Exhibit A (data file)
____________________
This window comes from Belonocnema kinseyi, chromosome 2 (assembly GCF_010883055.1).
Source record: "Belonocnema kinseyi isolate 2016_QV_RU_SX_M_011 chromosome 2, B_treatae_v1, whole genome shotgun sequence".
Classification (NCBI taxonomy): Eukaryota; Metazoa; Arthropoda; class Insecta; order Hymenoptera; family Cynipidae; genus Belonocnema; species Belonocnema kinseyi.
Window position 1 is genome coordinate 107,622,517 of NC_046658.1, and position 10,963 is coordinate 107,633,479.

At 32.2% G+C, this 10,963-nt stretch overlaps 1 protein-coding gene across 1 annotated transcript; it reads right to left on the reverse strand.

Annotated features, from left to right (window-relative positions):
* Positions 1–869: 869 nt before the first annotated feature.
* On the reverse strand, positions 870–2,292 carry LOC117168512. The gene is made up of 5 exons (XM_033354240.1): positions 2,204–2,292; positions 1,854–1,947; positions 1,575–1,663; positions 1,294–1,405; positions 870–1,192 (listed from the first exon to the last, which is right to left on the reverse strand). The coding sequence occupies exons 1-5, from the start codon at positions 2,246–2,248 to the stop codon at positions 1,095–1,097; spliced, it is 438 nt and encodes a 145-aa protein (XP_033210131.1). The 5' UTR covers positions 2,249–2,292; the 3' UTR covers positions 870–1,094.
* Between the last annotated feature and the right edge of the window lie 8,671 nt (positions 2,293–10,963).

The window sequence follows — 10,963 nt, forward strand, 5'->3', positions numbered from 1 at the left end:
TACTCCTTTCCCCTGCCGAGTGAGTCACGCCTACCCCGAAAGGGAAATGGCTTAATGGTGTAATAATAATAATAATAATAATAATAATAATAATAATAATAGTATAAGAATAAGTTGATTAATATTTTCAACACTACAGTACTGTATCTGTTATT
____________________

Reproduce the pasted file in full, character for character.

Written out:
This window comes from Belonocnema kinseyi, chromosome 2 (assembly GCF_010883055.1).
Source record: "Belonocnema kinseyi isolate 2016_QV_RU_SX_M_011 chromosome 2, B_treatae_v1, whole genome shotgun sequence".
Classification (NCBI taxonomy): Eukaryota; Metazoa; Arthropoda; class Insecta; order Hymenoptera; family Cynipidae; genus Belonocnema; species Belonocnema kinseyi.
Window position 1 is genome coordinate 107,622,517 of NC_046658.1, and position 10,963 is coordinate 107,633,479.

At 32.2% G+C, this 10,963-nt stretch overlaps 1 protein-coding gene across 1 annotated transcript; it reads right to left on the reverse strand.

Annotated features, from left to right (window-relative positions):
* Positions 1–869: 869 nt before the first annotated feature.
* On the reverse strand, positions 870–2,292 carry LOC117168512. The gene is made up of 5 exons (XM_033354240.1): positions 2,204–2,292; positions 1,854–1,947; positions 1,575–1,663; positions 1,294–1,405; positions 870–1,192 (listed from the first exon to the last, which is right to left on the reverse strand). The coding sequence occupies exons 1-5, from the start codon at positions 2,246–2,248 to the stop codon at positions 1,095–1,097; spliced, it is 438 nt and encodes a 145-aa protein (XP_033210131.1). The 5' UTR covers positions 2,249–2,292; the 3' UTR covers positions 870–1,094.
* Between the last annotated feature and the right edge of the window lie 8,671 nt (positions 2,293–10,963).

The window sequence follows — 10,963 nt, forward strand, 5'->3', positions numbered from 1 at the left end:
TACTCCTTTCCCCTGCCGAGTGAGTCACGCCTACCCCGAAAGGGAAATGGCTTAATGGTGTAATAATAATAATAATAATAATAATAATAATAATAATAATAGTATAAGAATAAGTTGATTAATATTTTCAACACTACAGTACTGTATCTGTTATT